Japan and the IMF: A lesson in how not to handle economic diplomacy
News On Japan via The Economist -- Oct 05
Yoshihiko Noda, Japan's prime minister, still chafes at a cover story in The Economist last year called "Turning Japanese", which argued that the West was suffering from a Japan-style lack of leadership. He has sought to change that image by pushing through a controversial bill to raise the consumption tax. But on October 1st he gave a lesson in how petty political expediency still trumps most things.
Just a week before hosting the annual IMF/World Bank meetings, Mr Noda replaced his finance minister with Koriki Jojima, a 65-year-old former union leader and parliamentary dealmaker who has neither ministerial nor financial experience. He is Japan's third finance minister in just over a year.
Analysts say Mr Jojima's appointment reflected little more than a "Buggins's turn" reshuffle, producing the third cabinet of Mr Noda's 13 months as prime minister. With support for his party weak ahead of an election he has promised to call soon, Mr Noda had to offer some party stalwarts cabinet posts to maintain unity. Mr Jojima's apparent bargaining skills may also have helped: Mr Noda needs opposition support for a bill to issue bonds to finance this year's budget in order to avoid Japan's own "fiscal cliff" in the coming months.
A collection of materials related to a 17th century mission sent by a Japanese feudal lord to Europe and the world's oldest autographic diary left 10 centuries ago by a Japanese regent have been selected for the UNESCO Memory of the World registry, the Japanese education ministry said Wednesday. (Global Post )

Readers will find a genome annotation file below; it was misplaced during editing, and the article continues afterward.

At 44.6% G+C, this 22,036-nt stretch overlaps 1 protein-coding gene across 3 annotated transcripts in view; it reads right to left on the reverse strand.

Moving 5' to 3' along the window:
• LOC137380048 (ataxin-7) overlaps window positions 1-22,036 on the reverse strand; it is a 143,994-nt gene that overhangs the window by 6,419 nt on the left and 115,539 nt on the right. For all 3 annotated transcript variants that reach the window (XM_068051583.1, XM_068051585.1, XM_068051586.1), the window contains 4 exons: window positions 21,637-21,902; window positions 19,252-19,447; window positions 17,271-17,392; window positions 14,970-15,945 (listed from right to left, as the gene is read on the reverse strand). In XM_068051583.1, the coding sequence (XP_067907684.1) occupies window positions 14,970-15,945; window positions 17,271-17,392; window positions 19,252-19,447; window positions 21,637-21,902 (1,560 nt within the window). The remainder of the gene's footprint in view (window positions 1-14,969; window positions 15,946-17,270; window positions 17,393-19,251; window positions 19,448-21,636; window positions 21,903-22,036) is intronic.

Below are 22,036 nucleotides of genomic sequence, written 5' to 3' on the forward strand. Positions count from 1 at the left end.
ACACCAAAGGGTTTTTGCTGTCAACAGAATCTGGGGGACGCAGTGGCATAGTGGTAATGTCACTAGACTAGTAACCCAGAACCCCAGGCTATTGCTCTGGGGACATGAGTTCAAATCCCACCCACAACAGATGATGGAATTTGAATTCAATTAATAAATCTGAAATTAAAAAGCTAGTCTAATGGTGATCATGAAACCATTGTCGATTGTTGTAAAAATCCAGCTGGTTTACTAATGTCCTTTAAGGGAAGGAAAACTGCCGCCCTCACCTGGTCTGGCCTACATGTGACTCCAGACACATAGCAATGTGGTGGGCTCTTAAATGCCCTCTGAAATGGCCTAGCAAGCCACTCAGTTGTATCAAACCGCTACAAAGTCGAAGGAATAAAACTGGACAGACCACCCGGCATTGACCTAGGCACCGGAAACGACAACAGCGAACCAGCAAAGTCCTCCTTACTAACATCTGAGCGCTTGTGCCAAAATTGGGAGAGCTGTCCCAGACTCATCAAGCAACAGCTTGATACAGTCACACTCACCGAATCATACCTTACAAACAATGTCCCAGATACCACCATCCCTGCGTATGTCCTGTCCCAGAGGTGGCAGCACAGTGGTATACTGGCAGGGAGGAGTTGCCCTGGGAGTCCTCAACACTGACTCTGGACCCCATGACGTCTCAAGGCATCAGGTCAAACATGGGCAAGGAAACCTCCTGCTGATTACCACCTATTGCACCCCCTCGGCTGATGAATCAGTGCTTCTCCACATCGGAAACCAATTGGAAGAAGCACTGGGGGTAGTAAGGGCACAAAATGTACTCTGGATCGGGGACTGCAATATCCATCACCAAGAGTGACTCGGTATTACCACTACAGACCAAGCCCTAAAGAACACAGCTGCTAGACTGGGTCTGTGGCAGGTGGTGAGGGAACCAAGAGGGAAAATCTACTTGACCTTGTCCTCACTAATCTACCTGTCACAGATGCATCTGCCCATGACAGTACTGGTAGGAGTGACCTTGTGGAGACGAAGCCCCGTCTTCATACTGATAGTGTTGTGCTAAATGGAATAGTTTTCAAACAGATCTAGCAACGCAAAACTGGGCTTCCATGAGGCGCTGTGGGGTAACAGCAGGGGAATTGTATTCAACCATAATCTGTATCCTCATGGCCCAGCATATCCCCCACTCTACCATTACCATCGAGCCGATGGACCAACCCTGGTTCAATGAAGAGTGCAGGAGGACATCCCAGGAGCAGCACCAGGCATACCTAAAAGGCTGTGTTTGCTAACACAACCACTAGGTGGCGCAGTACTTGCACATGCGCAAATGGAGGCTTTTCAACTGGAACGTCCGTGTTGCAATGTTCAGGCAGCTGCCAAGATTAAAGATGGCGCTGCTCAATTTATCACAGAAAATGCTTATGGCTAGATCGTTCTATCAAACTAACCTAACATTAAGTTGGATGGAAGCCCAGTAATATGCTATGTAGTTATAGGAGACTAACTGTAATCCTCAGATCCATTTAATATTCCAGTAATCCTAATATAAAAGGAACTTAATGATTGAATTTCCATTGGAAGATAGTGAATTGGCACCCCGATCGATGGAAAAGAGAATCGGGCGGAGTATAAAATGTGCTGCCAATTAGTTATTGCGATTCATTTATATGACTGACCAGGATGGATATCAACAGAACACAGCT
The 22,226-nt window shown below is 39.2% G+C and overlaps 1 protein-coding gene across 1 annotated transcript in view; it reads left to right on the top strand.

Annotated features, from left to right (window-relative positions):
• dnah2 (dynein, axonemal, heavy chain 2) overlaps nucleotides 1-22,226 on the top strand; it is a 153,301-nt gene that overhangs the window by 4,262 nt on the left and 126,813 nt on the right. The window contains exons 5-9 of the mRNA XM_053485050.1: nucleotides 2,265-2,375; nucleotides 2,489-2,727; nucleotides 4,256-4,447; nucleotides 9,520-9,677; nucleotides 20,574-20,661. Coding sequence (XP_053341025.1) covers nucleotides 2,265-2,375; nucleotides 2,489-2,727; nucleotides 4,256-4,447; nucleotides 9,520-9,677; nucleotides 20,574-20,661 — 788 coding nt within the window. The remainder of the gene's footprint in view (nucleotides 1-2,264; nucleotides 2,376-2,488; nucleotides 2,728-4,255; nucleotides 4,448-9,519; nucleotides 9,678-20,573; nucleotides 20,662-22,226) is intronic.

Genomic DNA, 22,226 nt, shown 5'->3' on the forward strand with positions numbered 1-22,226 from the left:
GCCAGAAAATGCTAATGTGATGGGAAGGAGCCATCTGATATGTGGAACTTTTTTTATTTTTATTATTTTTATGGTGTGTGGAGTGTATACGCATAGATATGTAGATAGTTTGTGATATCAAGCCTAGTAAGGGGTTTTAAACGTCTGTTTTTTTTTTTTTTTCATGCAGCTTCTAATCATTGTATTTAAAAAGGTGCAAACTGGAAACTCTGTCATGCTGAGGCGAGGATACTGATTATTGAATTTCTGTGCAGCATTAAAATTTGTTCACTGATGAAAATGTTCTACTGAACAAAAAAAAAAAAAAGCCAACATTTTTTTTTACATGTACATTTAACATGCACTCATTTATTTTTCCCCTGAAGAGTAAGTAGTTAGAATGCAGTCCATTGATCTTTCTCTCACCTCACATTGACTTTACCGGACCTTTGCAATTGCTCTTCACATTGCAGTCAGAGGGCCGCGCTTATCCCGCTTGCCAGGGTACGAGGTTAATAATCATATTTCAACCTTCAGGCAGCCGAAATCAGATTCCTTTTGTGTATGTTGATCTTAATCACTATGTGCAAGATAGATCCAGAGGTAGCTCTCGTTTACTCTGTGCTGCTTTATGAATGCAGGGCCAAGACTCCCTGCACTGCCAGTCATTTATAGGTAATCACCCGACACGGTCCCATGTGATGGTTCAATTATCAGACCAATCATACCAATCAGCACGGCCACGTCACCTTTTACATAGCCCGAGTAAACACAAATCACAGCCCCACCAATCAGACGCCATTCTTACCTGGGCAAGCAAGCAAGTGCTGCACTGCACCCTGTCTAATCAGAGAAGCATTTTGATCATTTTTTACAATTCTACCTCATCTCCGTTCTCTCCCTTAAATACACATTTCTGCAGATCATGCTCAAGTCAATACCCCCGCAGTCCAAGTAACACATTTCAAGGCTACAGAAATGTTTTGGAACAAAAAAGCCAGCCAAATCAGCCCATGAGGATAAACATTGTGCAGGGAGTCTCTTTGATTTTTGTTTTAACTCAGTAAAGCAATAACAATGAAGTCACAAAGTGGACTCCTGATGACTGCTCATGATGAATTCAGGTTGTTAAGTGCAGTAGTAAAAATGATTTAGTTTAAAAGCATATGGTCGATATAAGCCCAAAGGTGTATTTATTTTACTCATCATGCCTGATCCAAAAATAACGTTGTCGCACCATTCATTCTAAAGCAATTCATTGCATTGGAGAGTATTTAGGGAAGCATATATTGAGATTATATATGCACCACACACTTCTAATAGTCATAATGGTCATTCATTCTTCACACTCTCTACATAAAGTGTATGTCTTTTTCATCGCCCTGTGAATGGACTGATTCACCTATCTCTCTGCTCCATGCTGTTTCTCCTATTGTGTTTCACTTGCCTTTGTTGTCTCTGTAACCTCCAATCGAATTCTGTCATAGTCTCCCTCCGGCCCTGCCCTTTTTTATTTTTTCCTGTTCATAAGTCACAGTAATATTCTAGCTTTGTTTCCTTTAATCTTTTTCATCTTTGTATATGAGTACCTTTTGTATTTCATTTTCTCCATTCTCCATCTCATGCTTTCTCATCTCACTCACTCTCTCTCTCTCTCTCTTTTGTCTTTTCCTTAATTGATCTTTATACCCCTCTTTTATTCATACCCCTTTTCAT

Almost 1,500 people were transported to hospitals by ambulance due to heatstroke last week, up sharply from 942 in the preceding week, the Fire and Disaster Management Agency said Tuesday. (Japan Times )
Among about 200,000 traffic signals nationwide, 16 percent are being used beyond the end of the expected lifetime of their electrical systems and some have even toppled over due to age, according to the National Police Agency. (Yomiuri )
In May, Akira Ikoma, the editor of a guide to men's entertainment called Ore no Tabi (My Journey), said that "Abenomics" had caused a spike in prices at high-end soapland bathhouses in Tokyo. However, the same editor tells Shukan Post (June 28) that the initiative is not impacting the low-end market in the same way. (Tokyo Reporter )
Tokyo District Court decided on Monday to open planned examinations of three witnesses who are former senior members of the Aum Shinrikyo doomsday cult and now death-row inmates, during an upcoming trial of another former senior Aum member. (Jiji Press )